The eastern part of Dhaka City is not protected by embankments and is open to the elements. Photo: Shafiq Alam

Since the floods of the late 80s, aside from the wide scale use of embankments, the flood warning system has been overhauled and now it works quite effectively. But it serves little or no purpose if the forecasting system works efficiently and millions are still marooned when the floods arrive. Something is missing in that sequence; the forecasting system is better and one can predict floods before they arrive; yet people still suffer. This is where the government needs to step in and fill the void between forecasting floods and saving people.

With the population exponentially increasing over the past 30 or so years the simple fact is that now people live where traditionally floods have taken place. Coupled with that is the fact that government and business installations have increased round the country and gone to remote places, even those need to be saved now.

Dr Bhuyian says, “The fact of the matter is that if the water of the Jamuna goes up 20 feet that will not be a major problem, but in Dhaka if the water rises even 2 feet it will be a huge deal. The floods affect us more now simply because we have more people and business to protect. These floods are not uncommon to this region of the world. We should probably expect them every year, but saving our massive population which has encroached onto every part of this nation, that is a real problem.”

Rain water and drinking water side by side. Photo: Zahidul I. Khan

He goes on to say, “The only option for the towns of Bangladesh is to build embankments. But just as important are the drainage facilities. While an embankment will keep out most of the water from the urban areas of Bangladesh the problem is with all the rainfall some water will enter the embanked areas and there will be rainwater as well. All of that water must properly drain out of the urban areas or else they will remain stagnant and cause serious harm as they are doing now. The problem with our drainage system is that it is gravity-based drainage; as long as the water level outside Dhaka is lower than the drains then the water will be drained. When the floods come and the rivers rise then all our drainage stops and we are left with stagnant water within the city, which is very dangerous.”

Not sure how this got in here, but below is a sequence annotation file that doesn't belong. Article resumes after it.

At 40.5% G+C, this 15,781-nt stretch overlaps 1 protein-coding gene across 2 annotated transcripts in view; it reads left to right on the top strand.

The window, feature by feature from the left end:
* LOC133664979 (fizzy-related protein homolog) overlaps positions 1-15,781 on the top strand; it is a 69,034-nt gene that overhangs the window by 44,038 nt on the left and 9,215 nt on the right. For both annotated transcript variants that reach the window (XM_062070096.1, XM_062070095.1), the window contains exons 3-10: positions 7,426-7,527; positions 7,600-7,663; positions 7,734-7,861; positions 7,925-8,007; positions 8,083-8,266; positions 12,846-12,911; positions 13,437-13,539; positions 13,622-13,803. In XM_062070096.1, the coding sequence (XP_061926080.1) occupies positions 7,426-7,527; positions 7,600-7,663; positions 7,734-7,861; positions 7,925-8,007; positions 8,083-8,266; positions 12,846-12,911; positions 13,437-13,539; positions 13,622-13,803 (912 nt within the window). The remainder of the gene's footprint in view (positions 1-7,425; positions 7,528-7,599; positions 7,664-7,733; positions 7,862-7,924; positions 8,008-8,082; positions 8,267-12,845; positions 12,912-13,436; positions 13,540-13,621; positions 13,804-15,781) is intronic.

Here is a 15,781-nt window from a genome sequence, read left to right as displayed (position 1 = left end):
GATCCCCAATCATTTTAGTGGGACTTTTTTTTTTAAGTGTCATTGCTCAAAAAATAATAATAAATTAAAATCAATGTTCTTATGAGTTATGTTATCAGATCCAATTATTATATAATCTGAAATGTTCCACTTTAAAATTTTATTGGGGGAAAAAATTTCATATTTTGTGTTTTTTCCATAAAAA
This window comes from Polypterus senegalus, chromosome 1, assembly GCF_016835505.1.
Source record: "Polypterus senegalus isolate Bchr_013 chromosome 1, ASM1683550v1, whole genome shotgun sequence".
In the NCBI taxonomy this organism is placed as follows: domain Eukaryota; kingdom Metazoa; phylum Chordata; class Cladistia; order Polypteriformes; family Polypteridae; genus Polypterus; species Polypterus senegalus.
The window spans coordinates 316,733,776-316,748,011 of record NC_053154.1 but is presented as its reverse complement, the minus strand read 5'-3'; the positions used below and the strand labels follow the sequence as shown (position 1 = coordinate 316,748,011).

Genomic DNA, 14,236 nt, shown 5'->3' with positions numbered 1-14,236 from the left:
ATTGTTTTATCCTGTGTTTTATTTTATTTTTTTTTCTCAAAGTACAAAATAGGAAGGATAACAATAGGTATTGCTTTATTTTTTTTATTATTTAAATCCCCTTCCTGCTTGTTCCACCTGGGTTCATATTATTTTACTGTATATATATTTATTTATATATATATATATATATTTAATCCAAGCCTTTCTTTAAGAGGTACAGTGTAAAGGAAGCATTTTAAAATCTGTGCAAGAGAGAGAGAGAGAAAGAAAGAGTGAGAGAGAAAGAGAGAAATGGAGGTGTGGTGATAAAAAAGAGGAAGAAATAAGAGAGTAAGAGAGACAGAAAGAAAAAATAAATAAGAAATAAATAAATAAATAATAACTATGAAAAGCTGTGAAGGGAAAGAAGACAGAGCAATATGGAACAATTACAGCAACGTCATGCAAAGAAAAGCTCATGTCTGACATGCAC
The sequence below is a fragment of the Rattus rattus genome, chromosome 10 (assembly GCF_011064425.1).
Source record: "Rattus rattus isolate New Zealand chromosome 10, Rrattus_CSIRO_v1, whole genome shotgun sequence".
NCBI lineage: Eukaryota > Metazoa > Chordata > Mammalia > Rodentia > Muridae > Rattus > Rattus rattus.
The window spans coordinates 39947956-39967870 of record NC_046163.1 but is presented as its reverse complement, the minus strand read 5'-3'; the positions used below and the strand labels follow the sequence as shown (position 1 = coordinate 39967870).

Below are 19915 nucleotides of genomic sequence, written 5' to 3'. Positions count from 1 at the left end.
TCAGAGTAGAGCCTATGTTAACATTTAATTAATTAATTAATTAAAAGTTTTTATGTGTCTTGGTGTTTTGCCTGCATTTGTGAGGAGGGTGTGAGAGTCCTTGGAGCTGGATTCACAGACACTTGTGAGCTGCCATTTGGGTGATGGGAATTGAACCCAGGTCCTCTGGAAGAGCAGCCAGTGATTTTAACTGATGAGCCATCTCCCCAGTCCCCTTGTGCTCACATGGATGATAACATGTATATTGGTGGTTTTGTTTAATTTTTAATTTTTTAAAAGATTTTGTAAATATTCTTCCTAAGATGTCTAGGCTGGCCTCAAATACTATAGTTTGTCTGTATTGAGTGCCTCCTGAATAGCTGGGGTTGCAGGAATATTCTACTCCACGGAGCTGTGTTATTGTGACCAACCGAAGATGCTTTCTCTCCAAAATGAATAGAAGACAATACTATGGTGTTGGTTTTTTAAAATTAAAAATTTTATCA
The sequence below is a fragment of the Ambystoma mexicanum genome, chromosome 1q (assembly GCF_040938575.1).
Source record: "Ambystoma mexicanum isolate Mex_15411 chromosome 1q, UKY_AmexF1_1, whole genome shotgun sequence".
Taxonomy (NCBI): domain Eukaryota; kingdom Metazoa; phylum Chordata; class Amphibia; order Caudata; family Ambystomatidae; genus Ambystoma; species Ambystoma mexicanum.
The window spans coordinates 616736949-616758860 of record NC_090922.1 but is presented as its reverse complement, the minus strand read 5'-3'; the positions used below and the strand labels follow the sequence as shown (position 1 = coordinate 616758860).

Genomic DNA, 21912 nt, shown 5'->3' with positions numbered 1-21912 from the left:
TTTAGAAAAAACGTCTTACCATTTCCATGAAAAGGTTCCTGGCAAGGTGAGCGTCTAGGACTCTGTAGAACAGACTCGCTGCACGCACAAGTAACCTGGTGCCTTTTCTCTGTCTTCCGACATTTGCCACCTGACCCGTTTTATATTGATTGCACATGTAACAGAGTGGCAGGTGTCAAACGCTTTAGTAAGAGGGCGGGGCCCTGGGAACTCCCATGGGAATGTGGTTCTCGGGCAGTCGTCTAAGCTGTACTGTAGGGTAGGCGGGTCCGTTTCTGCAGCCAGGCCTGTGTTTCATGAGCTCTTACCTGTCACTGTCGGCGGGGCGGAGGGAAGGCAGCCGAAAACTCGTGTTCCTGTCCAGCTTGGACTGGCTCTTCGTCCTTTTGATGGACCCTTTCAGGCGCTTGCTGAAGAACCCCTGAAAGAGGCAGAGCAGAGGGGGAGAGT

Cities have been growing around the country for many years, the problem is that now they cannot be miraculously raised a few feet so that when the floods come they can be saved. That time has passed for such measures; we must now learn to live with the major inherent flaws of the cities. This is when the embankments become of prime importance; the cities cannot be raised so their only defence against the floods are the embankments. Water pumping is also an area that could be better utilised in Bangladesh, although water pumping is quite expensive it should be used in some urban areas where there are no options left. It could save many people from the scourge of water borne diseases.